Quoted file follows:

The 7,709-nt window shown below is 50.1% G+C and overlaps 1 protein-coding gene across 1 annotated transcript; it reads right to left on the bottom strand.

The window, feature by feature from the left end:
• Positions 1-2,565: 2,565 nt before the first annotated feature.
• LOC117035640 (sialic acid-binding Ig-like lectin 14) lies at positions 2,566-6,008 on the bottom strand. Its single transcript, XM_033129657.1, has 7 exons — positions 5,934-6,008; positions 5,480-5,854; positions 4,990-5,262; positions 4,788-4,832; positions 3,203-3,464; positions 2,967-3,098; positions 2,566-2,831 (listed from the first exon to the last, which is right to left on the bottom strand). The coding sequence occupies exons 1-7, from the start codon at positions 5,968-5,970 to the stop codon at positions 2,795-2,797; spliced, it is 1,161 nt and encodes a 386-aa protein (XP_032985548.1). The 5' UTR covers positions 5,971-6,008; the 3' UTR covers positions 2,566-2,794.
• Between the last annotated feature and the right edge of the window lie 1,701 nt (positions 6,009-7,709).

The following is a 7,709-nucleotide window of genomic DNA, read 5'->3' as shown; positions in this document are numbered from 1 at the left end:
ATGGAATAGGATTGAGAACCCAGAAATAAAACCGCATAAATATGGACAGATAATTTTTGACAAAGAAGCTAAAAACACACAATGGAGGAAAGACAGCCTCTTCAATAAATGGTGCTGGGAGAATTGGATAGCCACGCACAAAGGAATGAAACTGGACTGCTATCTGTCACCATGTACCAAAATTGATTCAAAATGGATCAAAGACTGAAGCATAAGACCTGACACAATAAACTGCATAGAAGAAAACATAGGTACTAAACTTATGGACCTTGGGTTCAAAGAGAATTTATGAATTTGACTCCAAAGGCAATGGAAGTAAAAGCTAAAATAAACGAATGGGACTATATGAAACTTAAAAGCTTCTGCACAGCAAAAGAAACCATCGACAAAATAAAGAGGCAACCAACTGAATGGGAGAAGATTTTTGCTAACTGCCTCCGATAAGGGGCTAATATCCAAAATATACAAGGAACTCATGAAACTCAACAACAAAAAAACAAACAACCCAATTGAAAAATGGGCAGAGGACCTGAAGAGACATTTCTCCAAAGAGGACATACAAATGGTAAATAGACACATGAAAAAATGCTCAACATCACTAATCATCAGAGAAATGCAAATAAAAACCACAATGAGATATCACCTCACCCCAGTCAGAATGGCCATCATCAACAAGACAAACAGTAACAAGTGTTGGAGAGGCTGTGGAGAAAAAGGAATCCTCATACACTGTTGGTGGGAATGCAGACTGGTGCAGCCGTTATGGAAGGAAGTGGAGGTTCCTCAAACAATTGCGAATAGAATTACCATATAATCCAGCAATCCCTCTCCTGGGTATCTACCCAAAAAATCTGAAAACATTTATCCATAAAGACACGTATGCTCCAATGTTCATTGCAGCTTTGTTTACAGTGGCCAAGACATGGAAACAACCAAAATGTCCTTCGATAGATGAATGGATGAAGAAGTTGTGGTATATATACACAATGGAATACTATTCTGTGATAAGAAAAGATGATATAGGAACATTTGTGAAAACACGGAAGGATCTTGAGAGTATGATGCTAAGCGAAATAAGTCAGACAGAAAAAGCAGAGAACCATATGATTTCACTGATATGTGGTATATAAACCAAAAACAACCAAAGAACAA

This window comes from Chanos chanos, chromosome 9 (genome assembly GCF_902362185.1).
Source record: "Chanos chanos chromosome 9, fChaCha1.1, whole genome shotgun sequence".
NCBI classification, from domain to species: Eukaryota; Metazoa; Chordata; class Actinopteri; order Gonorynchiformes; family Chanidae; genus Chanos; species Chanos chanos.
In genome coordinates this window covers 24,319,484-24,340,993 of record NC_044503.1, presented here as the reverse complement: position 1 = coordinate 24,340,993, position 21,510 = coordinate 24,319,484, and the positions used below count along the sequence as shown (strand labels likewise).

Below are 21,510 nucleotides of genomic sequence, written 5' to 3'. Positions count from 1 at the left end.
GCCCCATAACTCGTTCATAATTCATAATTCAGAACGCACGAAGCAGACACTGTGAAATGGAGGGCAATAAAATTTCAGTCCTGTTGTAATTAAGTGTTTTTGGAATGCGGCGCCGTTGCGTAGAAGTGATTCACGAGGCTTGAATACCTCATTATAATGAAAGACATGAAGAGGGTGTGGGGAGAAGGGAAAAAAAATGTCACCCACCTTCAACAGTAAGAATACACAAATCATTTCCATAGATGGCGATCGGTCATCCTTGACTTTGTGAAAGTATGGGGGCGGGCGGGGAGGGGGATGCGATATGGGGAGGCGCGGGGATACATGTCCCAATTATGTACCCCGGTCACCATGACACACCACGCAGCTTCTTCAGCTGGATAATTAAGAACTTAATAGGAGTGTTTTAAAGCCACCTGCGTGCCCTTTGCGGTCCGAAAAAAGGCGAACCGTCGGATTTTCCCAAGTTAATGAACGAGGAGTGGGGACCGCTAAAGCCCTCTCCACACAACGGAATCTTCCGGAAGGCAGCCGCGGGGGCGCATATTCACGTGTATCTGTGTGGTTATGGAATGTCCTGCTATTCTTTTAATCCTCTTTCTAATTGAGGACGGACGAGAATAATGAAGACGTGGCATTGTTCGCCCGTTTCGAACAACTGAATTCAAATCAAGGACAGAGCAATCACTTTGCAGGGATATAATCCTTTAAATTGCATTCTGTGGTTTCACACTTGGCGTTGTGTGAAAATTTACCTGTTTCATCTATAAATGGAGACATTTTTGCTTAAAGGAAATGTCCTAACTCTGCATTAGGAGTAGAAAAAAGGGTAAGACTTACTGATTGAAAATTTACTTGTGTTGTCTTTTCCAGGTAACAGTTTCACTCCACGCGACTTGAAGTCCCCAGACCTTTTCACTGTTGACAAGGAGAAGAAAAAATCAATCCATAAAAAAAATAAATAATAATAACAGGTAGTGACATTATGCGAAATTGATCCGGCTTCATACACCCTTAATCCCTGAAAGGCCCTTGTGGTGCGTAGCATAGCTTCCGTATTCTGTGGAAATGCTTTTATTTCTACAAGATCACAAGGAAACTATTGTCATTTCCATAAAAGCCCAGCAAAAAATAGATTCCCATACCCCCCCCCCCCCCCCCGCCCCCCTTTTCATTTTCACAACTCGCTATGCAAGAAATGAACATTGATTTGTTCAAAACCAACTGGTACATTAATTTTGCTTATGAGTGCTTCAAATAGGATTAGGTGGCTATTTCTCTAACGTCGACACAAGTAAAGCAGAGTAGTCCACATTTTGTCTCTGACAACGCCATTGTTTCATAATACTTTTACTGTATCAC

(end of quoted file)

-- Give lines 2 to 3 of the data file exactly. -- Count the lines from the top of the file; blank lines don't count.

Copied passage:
The window, feature by feature from the left end:
• Positions 1-2,565: 2,565 nt before the first annotated feature.